The African spirit world is one area that has been, for a long time, neglected or overlooked by the traditional (western) Christian theology with disastrous effects (Pomerville 1985:77). Even though the African worldview is akin to that world of New Testament times (see Malina et al 1996:14; Mugambi 1989:56g).
The Holy Spirit – A subdued Person
Equally overlooked in western (traditional) theology is the role of the Holy Spirit in the life of the individual and the community of faith. Menzies (1979:69) shows that until Reformation the doctrine of pneumatology developed only in terms of the essential being of the third person of the trinity.
Even in contemporary mission theology, the absence of the Holy Spirit is conspicuous. Melvin Hodges, a classical Pentecostal missiologist, describes the silence on the Holy Spirit as a neglect of an indispensable qualification for missions – the endowment of Pentecostal power (Hodges 1977:149). He links the relative success of Pentecostal missions directly with the place that Pentecostal give to the Holy Spirit – a place similar to that which New Testament believers gave to the Holy Spirit.
Deficiency in Missionary Training or is it?
The missionaries of the nineteenth century were well trained, equipped for all eventualities on the mission field. But from the recipients’ point of view, there was definitely a lack in their preparation, especially in the areas of the African spirit world and the pneumatological studies.
Due to the impact of the Enlightenment in the western culture, with its emphasis on a rational, word-oriented faith, this faith was ill-prepared to understanding and empathized with the African culture. It was also ill-prepared to respond to the African culture biblically in presenting the supernatural as represented by New Testament and pneumatology (see Pomerville 1985:28)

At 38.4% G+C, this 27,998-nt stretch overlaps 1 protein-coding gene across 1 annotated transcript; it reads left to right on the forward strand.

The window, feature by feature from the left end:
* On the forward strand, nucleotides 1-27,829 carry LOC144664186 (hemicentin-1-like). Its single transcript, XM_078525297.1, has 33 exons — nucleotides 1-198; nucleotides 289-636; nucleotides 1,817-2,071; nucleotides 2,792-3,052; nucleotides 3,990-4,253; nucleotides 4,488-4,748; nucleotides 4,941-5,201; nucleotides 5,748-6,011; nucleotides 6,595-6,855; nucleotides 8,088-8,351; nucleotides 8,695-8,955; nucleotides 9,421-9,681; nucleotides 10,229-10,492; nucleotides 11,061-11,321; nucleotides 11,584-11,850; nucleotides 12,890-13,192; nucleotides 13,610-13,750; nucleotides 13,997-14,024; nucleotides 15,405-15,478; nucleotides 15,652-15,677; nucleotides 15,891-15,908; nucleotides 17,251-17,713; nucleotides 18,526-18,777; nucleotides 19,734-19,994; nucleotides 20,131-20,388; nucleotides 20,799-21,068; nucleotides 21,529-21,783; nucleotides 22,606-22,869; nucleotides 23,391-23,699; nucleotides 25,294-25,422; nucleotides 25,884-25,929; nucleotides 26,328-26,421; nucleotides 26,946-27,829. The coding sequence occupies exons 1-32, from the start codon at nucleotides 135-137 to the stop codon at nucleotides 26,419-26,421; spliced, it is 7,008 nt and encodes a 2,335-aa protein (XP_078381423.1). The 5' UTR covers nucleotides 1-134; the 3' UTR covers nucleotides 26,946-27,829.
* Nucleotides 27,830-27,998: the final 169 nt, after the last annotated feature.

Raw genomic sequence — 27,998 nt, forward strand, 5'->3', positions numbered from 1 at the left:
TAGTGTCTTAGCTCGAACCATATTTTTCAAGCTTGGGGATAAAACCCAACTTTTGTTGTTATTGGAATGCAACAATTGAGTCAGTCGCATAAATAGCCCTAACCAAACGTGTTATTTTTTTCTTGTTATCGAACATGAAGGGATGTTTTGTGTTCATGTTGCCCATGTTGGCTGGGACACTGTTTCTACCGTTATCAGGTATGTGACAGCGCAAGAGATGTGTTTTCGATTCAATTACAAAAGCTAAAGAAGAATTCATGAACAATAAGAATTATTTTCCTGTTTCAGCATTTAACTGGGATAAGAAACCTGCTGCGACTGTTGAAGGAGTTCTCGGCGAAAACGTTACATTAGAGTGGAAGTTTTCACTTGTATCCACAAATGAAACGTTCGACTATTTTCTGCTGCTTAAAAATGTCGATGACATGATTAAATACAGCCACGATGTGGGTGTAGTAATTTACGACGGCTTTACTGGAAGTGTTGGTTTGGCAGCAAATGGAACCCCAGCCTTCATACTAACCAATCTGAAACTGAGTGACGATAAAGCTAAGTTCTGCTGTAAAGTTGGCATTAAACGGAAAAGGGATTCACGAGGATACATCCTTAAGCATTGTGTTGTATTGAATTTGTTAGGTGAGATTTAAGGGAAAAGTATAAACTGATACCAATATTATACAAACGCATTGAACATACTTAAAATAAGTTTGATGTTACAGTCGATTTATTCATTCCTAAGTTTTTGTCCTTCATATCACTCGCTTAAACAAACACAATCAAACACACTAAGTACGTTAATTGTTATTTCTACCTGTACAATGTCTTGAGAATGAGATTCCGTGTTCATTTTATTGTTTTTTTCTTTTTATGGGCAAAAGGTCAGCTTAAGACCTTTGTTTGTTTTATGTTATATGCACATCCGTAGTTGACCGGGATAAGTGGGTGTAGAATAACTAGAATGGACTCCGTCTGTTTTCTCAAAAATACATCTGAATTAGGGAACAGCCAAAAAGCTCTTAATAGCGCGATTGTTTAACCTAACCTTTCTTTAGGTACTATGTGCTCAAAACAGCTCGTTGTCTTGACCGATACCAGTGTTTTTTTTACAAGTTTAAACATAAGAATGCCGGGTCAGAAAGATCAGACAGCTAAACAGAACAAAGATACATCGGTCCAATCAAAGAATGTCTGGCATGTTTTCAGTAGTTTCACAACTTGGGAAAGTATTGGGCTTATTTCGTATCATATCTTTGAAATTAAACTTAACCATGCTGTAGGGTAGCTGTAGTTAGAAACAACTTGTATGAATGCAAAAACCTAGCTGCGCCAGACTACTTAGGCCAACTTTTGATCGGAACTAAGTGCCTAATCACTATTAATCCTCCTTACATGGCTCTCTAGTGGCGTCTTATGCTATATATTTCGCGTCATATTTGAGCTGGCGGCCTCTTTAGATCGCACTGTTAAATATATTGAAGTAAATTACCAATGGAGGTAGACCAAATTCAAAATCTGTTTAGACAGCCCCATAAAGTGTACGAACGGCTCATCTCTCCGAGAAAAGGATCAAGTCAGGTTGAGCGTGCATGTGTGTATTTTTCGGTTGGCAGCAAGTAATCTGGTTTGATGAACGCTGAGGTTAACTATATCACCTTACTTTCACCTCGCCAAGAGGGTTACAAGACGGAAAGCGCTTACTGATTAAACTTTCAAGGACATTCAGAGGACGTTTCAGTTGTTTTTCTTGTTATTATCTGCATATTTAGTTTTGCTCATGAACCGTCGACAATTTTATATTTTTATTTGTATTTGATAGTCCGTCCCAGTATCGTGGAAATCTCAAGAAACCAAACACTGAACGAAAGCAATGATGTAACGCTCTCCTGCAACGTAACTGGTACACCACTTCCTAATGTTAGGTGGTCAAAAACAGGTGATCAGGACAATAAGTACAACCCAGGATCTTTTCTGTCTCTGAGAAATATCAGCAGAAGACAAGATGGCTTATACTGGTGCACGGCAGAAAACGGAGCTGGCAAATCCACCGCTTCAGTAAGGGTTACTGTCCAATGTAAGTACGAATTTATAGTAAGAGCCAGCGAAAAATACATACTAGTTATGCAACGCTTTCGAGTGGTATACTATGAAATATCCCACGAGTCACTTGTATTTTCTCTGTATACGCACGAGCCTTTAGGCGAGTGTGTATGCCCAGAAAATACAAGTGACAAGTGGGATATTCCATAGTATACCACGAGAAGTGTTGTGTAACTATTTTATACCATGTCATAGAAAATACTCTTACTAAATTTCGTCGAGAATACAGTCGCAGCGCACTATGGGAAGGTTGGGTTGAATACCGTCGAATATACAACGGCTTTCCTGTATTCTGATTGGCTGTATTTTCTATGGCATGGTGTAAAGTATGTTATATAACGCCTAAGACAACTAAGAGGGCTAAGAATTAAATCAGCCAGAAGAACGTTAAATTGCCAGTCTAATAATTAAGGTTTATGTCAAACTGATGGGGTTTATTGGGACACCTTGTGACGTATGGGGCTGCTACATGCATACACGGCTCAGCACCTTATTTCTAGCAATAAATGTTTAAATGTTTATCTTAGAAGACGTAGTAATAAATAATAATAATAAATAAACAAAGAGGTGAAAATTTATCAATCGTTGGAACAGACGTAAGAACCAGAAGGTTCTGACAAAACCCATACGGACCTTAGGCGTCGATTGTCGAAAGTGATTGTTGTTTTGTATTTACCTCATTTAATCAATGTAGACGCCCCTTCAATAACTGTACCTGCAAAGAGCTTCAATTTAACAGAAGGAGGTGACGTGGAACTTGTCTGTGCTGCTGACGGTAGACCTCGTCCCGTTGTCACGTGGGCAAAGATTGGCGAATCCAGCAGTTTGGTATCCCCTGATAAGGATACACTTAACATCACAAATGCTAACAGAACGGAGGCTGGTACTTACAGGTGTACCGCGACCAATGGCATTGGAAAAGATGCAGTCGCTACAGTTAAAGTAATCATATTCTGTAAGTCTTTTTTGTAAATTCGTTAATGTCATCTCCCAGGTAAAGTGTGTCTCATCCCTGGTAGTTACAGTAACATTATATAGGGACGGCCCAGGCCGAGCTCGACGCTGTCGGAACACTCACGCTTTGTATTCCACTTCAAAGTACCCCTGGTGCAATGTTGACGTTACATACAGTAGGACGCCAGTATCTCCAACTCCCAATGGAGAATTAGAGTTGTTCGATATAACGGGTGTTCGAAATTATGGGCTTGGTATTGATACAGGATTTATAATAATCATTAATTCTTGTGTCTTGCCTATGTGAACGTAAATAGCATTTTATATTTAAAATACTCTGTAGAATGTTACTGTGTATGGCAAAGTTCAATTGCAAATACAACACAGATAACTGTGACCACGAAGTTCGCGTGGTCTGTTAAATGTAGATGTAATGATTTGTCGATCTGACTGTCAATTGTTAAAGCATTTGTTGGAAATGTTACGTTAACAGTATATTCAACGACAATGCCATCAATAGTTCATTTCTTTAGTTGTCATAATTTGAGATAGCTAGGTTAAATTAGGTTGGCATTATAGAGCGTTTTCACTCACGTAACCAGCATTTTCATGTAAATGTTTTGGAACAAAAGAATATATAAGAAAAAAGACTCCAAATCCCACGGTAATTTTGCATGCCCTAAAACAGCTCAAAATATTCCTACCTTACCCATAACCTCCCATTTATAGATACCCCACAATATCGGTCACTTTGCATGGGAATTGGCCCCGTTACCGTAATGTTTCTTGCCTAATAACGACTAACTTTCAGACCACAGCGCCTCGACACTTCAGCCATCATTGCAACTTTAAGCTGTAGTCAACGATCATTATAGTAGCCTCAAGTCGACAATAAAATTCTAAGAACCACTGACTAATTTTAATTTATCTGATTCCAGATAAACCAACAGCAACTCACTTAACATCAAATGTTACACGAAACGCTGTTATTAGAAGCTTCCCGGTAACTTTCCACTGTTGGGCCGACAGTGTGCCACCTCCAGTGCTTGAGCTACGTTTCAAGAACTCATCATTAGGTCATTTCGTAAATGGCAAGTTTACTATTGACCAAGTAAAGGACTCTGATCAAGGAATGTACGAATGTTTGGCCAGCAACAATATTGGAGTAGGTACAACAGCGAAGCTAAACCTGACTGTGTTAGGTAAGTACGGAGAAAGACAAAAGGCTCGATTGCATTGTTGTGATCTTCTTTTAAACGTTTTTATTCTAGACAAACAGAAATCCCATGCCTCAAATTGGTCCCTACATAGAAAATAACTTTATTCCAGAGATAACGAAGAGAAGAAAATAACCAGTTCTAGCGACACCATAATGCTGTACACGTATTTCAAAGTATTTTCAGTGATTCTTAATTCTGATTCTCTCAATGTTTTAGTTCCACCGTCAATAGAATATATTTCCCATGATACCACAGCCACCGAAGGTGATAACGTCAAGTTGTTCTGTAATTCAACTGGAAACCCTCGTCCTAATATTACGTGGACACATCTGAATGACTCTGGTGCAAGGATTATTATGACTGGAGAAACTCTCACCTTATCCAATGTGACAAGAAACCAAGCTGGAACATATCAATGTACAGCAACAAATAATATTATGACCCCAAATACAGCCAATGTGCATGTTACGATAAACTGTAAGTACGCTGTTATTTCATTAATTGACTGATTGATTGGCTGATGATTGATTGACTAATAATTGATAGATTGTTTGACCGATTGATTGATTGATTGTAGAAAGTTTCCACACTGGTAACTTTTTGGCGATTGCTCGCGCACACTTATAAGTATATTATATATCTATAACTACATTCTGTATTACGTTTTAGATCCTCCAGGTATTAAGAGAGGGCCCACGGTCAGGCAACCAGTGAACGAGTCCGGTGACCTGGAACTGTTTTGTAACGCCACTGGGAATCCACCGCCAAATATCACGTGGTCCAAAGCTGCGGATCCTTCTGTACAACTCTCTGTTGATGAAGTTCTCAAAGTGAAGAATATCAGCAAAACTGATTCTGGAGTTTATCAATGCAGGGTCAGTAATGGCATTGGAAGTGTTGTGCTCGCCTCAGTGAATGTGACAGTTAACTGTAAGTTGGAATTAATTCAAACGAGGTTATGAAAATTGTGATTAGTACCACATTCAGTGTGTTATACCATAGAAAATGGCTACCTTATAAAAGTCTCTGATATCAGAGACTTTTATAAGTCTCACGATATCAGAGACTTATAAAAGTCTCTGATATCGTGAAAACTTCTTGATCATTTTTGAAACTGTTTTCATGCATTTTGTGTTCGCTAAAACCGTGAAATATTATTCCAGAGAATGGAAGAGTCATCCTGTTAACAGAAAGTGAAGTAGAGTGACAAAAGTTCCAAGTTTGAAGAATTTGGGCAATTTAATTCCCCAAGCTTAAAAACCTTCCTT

The Experiential Dimension of Faith
The neglect of the dynamic dimension of the Christian faith and the failure to articulate the biblical views about the spirit world in African society were disastrous, to say the least. An emasculated, rational western gospel that was free of the supernatural could not possibly have filled the social and spiritual world in an African.
The discovery of a dynamic, power-oriented expression of the Pentecostal Christian faith was like a “resurrection” for African Christians.
The discovery of New Testament pneumatology has come as a great blessing to Africans. There has been a fear, though, that allowing the expressiveness of faith may be a bridge to paganism (see Sundkler 1961:17,196) or a bridge to nativism (Oosthhuizen 1968). To respond to these concerns we can say that these are genuine efforts by Africans to contextualise the gospel for Africa, whether this is sufficient or not, is another matter altogether.
The Antagonistic Role of the Spirit
In the New Testament the Holy Spirit pursues the theme of antagonism against every force and power that seeks the allegiance and worship of human beings. In Africa, the Holy Spirit wages war against gods, spirits and ancestors that are opposed to the will of God. Even those agents of power religion that assume the place of God are opposed by the Holy Spirit. To participate in mission is quite impossible unless one also wages war against any form of opposition to God’s intentions wherever it be found, whether be it in the churches, the world of the nations, or one’s own life.
In the world of Spirits, the Holy Spirit champions the cause of God’s righteousness and holiness. He is not just any Spirit. He is the Spirit of Christ. He is charged with the responsibility of glorifying Christ in the world. The Holy Spirit ensures that Jesus Christ remains above all forces and powers in Africa and the world.
Dr Agrippa Khathide spoke about The Spirit World of Africa at the Seminar on the Holy Spirit held by ATS. The full text is available online.